OxyContin Abuse: Who Are the Users?

University of California, Los Angeles, Los Ángeles, California, United States
American Journal of Psychiatry (Impact Factor: 12.3). 12/2007; 164(11):1634-6. DOI: 10.1176/appi.ajp.2007.07091393
Source: PubMed

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    • "Opiates are among the most powerful analgesics and painrelieving agents though extremely addictive. Unfortunately in addition to illicit opiate use, the nonmedical use and abuse of prescription opiates are troublingly on the rise (Rawson et al., 2007) adding to the global drug problem. The phenomena of opiate tolerance, dependence and withdrawal in the context of opiate addiction have been extensively investigated (Christie, 2008; De Vries and Shippenberg, 2002; Frenois et al., 2005; Williams et al., 2001) but it is still a major challenge to identify the neurobiological adaptations that underlie the hallmarks of addiction including compulsive drug use and relapse to drug seeking. "
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    ABSTRACT: Opiates are among the most powerful analgesics and pain-relieving agents. However, they are potentially extremely addictive thereby limiting their medical use, making them exceedingly susceptible to abuse and adding to the global drug problem. It is believed that positive memories associated with the pleasurable effects of opiates and negative memories associated with dysphoria during opiate withdrawal contribute to compulsive opiate-seeking behavior characterizing addiction. There is a vast amount of available data regarding the neuroadaptations in response to opiates during opiate tolerance, dependence and withdrawal that contribute to opiate addiction, yet it is still a major challenge to identify the neurobiological adaptations that underlie the hallmarks of opiate addiction such as compulsive drug use, and relapse to drug seeking. Since the discovery of synaptic plasticity as the cellular correlate of learning and memory, strong overlaps between neural and cellular substrates of learning and addiction have been recognized. Consequently, the current notion of addiction supports the idea that aberrant forms of drug-induced synaptic plasticity and learning in the brain drive addictive behaviors. Here we discuss current progress on some of the recently identified forms of synaptic plasticity at excitatory and inhibitory synapses in opioid-sensitive areas of the brain that are targeted by opiates and other addictive drugs. The neuroadaptations involved in opiate tolerance, dependence and withdrawal will be re-visited since they share many features with synaptic learning mechanisms.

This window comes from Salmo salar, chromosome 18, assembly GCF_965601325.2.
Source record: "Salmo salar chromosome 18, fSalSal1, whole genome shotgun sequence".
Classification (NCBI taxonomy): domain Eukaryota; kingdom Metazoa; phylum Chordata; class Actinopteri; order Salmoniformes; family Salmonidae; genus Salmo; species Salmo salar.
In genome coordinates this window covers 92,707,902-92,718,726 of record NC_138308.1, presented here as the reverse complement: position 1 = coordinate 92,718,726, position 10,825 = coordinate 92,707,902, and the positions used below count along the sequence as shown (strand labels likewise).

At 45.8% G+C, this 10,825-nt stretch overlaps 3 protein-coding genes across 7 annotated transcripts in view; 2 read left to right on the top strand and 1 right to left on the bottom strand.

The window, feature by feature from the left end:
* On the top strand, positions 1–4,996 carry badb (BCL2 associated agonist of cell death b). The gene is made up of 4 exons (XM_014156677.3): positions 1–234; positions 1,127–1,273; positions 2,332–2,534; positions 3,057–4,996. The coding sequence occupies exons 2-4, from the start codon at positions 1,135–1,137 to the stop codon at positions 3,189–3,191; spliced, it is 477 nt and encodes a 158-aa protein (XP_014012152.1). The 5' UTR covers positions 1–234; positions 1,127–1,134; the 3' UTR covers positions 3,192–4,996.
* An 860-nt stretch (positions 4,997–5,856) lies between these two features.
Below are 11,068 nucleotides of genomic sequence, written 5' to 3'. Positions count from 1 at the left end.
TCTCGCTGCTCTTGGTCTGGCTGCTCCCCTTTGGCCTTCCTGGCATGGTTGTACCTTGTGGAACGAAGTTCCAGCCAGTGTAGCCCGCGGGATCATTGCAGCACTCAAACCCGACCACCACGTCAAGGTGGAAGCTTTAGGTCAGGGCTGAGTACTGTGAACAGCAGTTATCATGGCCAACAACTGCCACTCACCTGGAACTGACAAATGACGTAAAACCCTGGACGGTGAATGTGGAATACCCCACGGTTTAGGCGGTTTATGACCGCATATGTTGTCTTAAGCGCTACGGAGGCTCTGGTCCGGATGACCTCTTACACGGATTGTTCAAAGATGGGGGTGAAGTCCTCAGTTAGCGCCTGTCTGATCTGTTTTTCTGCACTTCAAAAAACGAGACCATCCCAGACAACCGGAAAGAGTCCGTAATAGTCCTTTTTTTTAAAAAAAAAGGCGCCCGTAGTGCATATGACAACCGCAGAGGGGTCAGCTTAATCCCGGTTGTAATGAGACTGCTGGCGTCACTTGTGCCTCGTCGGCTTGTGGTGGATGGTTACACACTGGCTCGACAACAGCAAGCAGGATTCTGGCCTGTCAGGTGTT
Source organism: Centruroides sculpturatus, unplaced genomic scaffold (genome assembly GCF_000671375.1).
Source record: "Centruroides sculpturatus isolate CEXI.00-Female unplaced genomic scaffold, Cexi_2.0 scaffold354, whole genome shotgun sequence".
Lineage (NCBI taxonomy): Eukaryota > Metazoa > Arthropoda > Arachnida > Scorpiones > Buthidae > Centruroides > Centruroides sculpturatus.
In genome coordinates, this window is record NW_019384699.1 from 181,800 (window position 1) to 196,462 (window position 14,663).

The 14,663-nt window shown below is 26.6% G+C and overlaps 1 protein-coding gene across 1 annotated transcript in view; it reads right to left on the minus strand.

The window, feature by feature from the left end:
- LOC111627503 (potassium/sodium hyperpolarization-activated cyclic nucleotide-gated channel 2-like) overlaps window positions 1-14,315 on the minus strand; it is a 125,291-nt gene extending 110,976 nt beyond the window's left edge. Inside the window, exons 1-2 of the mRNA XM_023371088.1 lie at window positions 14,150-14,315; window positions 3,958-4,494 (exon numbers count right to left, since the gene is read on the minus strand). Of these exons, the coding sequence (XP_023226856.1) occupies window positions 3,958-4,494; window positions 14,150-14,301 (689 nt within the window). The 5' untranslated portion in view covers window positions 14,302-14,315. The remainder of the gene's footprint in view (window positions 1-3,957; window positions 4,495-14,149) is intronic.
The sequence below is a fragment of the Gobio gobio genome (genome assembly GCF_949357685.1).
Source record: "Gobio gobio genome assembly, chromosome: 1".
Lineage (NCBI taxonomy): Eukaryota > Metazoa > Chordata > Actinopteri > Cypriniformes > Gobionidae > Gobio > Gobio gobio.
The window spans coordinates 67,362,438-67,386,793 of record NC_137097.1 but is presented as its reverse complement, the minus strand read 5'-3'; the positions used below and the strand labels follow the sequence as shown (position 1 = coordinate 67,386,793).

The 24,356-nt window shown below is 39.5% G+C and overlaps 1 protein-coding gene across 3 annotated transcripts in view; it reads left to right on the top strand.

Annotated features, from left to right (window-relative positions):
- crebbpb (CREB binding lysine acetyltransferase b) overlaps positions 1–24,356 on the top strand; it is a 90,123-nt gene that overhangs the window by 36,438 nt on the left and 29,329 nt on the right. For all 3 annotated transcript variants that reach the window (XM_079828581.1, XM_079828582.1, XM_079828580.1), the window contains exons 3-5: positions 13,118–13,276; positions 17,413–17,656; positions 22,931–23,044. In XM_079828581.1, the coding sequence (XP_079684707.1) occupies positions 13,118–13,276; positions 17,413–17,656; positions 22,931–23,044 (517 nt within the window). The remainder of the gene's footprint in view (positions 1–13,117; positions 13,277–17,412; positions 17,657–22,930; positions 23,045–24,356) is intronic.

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    ABSTRACT: Guidelines for the use of opioids in the treatment of chronic pain have recently been proposed by the American Academy of Addiction Psychiatry. Older guidelines proposed by American pain organizations had the effect of liberalizing opioid prescription. In recent years, dramatic increases in prescribed opioids have been followed by equally dramatic rises in morbidity and mortality from prescription opioids. In addition, new research has increased knowledge of the long-term effects of opioids. These new guidelines propose increased caution in regard to opioid prescription for chronic pain.
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    ABSTRACT: In this study, we reviewed data on drug use among high school students in Iran. Published epidemiological studies in international and domestic journals show that drug use/abuse is a serious mental health problem in Iran. There is cultural support for opium in Iran and also there is cultural tolerance for tobacco smoking, especially as water pipe smoking in Iranian families. Alcohol, opium and cannabis are the most frequently used illicit drugs, but there are new emerging problems with anabolic steroids, ecstasy and stimulant substances, such as crystal methamphetamine. There is a serious drug abuse problem among Iranian high school students. It could be due to role modeling by parents - mainly fathers - and also cultural tolerance of some substances. Early onset of tobacco smoking, with a daily use rate between 4.4 and 12.8% in high school students, is an important risk factor for other drug abuse problems. Use of all types of drugs, except prescription drugs, is more prevalent among boys. Alcohol is the most frequently abused substance, with a lifetime rate of at least 9.9%. Lifetime rates of opiate use - mostly opium - was between 1.2 and 8.6% in different parts of the country. As drug abuse is a frequent problem among Iranian high school students, it is necessary to design and implement drug prevention programs to protect them. Such programs, including life skills training and drug education, have been operating in recent years for Iranian students from kindergarten to the university level.
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